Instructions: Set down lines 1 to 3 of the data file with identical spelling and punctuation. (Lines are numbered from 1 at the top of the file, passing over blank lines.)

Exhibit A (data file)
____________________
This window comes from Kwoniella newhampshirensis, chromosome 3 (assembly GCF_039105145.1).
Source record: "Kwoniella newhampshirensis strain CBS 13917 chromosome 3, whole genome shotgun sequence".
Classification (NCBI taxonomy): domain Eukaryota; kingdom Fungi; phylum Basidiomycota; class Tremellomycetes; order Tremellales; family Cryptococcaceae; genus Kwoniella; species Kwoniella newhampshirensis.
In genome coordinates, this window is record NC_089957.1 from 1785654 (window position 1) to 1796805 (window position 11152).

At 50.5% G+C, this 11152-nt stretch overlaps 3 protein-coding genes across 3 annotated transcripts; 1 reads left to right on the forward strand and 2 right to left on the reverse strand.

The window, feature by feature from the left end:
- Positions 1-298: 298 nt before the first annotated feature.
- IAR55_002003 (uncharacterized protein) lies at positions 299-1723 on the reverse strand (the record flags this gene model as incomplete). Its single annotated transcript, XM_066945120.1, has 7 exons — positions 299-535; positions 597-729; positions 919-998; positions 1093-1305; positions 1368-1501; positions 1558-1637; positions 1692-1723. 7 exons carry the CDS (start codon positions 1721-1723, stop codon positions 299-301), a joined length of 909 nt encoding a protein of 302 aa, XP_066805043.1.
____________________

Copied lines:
This window comes from Kwoniella newhampshirensis, chromosome 3 (assembly GCF_039105145.1).
Source record: "Kwoniella newhampshirensis strain CBS 13917 chromosome 3, whole genome shotgun sequence".
Classification (NCBI taxonomy): domain Eukaryota; kingdom Fungi; phylum Basidiomycota; class Tremellomycetes; order Tremellales; family Cryptococcaceae; genus Kwoniella; species Kwoniella newhampshirensis.